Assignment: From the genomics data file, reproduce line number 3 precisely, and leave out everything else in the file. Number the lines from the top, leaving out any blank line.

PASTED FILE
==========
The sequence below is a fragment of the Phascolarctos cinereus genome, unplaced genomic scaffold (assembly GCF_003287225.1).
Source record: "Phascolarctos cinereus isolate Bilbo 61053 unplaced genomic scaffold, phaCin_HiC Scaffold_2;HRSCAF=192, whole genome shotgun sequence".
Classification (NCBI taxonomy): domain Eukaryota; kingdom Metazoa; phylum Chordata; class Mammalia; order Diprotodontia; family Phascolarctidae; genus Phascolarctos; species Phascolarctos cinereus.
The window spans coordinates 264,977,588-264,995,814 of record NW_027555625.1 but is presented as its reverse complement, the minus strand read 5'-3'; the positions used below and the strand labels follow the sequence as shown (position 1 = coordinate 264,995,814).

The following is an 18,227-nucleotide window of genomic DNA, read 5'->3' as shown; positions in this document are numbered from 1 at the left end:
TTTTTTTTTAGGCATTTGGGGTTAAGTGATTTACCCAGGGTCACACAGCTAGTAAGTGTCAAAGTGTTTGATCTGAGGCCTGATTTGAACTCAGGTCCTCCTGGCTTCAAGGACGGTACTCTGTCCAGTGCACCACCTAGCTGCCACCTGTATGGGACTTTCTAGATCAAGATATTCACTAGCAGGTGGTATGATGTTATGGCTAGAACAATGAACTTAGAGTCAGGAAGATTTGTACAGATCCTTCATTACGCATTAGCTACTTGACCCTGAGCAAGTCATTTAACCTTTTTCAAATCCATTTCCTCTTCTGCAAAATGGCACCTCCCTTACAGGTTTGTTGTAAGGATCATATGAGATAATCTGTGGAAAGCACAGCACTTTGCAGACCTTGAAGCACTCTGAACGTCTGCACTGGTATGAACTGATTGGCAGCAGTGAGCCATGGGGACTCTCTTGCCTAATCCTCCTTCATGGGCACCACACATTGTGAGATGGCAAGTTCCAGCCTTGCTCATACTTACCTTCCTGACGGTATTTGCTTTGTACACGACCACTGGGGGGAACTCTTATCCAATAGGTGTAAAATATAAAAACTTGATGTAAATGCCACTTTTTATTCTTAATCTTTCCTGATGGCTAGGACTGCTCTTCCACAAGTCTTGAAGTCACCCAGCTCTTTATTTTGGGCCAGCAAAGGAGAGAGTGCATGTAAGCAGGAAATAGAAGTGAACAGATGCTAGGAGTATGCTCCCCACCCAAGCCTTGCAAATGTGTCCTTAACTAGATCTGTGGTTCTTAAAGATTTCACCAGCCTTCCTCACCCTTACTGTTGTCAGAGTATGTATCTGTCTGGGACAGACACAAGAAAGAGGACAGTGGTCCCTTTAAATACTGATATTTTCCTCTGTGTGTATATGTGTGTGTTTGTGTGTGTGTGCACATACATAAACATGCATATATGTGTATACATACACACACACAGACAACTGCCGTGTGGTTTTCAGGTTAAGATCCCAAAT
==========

Classification (NCBI taxonomy): domain Eukaryota; kingdom Metazoa; phylum Chordata; class Mammalia; order Diprotodontia; family Phascolarctidae; genus Phascolarctos; species Phascolarctos cinereus.